Torre’s fu­ture is presently tense

Quotes about him and Mets’ man­ager job leave a bad taste for Dodgers, T.J. Simers writes.

Los Angeles Times - - Sports - T.J. SIMERS

I con­sider Joe Torre good friend.

I’d have fired the guy Tues­day.

New York news­pa­per quotes and ra­dio snip­pets made it sound as if Torre was there a day ear­lier so­lic­it­ing the job as Mets’ man­ager.

Isn’t he still the Dodgers man­ager? The Dodgers aren’t good enough for him? What does that say to Dodgers fans?

“If Frank McCourt­was more en­gaged as owner these days…” I told Torre, but he in­ter­rupted.

“En­gaged is prob­a­bly not a good word, given the divorce sit­u­a­tion,” he said, a funny moment be­fore it got se­ri­ous.

“Shouldn’t Frank McCourt fire you for go­ing af­ter an­other job while still em­ployed here?”

“That’s their pre­rog­a­tive,” Torre said, and by “their,” he must be­lieve both Frank and Jamie own the Dodgers. That will surely get him fired.

“To me, he hasn’t vi­o­lated his con­tract,” said Dodgers GM Ned Col­letti. “What he wants to do af­ter his con­tract ex­pires is his busi­ness. Would I like his fo­cus to be on our club for the last num­ber of games? Yes.”

When we met Tues­day af­ter­noon, Torre had no idea of the fall­out from his New York trip. He thought the em­pha­sis had been on hon­or­ing

Ge­orge Stein­bren­ner and re­unit­ing

with Yan­kees’ GM Brian Cash­man.

“I’m get­ting a lit­tle frus­trated now,” Torre said, and also a lit­tle an­gry. “I know what I’m do­ing and it’s be­ing mis­un­der­stood…. It was not my in­ten­tion to go to New York and be around the writ­ers to get me a job.”

Torre knows New York bet­ter than most. So shouldn’t he have an­tic­i­pated such me­dia cov­er­age?

“Head­line in the New York Daily News,” I told Torre: “ Mike Pel­fry says it would be ‘kind of cool to have Joe Torre’ as man­ager.”

“He shouldn’t be do­ing that,” Torre

a said.

“But you’re sup­posed to be the epit­ome of class,” I said. “The Mets still have a man­ager in Jerry Manuel and you are talk­ing about the man’s job with the me­dia in New York.”

Torre leaned for­ward, both el­bows on his desk, and thought for a moment. “I know me and I know what I’m do­ing. I was not so­lic­it­ing a job and I don’t care what peo­ple in New York think.”

“What about the Manuel com­ment?” I asked. Torre was un­aware un­til I told him that Manuel had fired back.

“You ques­tion the in­tegrity,” Manuel told Mets re­porters when asked about Torre’s re­marks.

Torre nod­ded. “I prob­a­bly should have said they have a man­ager, and I apol­o­gize. I mis­spoke. I should have been more con­sid­er­ate of that sit­u­a­tion. I feel badly. There’s no ex­cuse for that.

“But if I was so­lic­it­ing for the job, that is the last place I would have gone. Trust me.”

“That doesn’t make sense,” I coun­tered. “Most peo­ple here think it’s the first place you would go.” “The peo­ple here don’t care for Don

Mat­tingly ei­ther,” Torre replied, as tough a re­tort as he has ever of­fered in his three years here.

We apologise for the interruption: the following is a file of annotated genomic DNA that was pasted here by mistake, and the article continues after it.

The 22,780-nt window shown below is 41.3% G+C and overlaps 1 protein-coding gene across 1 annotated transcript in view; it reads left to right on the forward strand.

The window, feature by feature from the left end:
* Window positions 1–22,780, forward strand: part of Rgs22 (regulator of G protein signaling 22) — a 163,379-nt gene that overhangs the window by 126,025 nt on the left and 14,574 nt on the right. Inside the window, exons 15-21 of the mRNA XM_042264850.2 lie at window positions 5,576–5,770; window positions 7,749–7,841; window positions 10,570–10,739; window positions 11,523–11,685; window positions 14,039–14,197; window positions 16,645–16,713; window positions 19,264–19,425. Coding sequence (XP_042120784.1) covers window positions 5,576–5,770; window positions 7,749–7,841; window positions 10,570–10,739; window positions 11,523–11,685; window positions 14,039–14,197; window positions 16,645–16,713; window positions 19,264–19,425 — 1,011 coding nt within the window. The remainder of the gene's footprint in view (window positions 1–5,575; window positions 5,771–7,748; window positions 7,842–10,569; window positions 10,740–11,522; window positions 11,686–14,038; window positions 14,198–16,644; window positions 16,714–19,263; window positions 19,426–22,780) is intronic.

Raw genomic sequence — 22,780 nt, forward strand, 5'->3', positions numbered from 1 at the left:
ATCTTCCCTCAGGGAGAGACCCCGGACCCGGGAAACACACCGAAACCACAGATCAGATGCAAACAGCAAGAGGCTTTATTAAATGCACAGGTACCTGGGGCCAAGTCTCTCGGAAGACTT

“It both­ers me be­cause I thought we’d get to the point in our so­ci­ety where we would wait to see if some­body can do the job be­fore crit­i­ciz­ing him,” Torre said. “It’s the same, I guess, as ‘Clue­less Joe,’ the head­line when I was hired by the Yan­kees. Time will tell how Don­nie’s go­ing to do, and that’s all I can say.”

Well, not re­ally. “Do you want to man­age the Mets?”

“I’m clos­ing the door on man­ag­ing the Mets,” Torre said, “and prob­a­bly ev­ery­body else.

“To me it doesn’t make any sense to go to the other team in New York af­ter spend­ing so much time with the Yan­kees. I built up a lot of good­will with those fans of the Yan­kees, and now all of a sud­den I’m go­ing to make them mad?”

One New York re­porter wrote Torre was on the prowl be­cause “the McCourts wore him out, made him cry un­cle and made him yearn for the silent treat­ment from” Stein­bren­ner. What about it? “That’s not true,” said Torre. “It’s a mess [the McCourt case], but it’s wrong to say it’s the rea­son I’m leav­ing. The McCourts have noth­ing to do with me leav­ing.”

“I’ve heard you were up­set be­cause Frank lied to you about mak­ing deals to im­prove this team,” I said.

“I’m not go­ing to re­fute this or that, but I’m not leav­ing be­cause of the McCourts,” he said.

“So I will never hear in my life­time — you telling some­one the McCourts were re­ally the rea­son you left?”

“You’ll never hear it in your life­time and I ex­pect you to live a long time,” Torre said. “I’m leav­ing be­cause I wasn’t help­ing these play­ers enough. And I want to spend more time with my fam­ily.”

“Isn’t all this furor your fault?” I asked. “You left the door open about man­ag­ing again.” “That’s tough,” Torre said. “I’ll be

An­druw Jones — that’s tough.” Why would he want to whiff on a ques­tion?

“I’m try­ing not to be a liar,” he said. “I prob­a­bly won’t man­age again. But what if I got a call and there was some­thing re­ally in­ter­est­ing? That’s it. I don’t want to be a liar.

“I’m not plan­ning on leav­ing [South­ern Cal­i­for­nia]. In fact, I looked at a house here this morn­ing.”

He said he will man­age the Dodgers’ fi­nal game of the sea­son. It will be a break in tra­di­tion, Torre or­di­nar­ily let­ting his play­ers man­age the fi­nal game.

“I’m man­ag­ing the last game be­cause it’s my last game,” Torre said. “I don’t like the sen­ti­men­tal­ity stuff. I’d just as soon walk away, but I’m man­ag­ing the last game.” As a good friend, I heard him out. And I changed my mind. I would not have fired Torre, be­cause that would’ve meant Mat­tingly tak­ing over right away.

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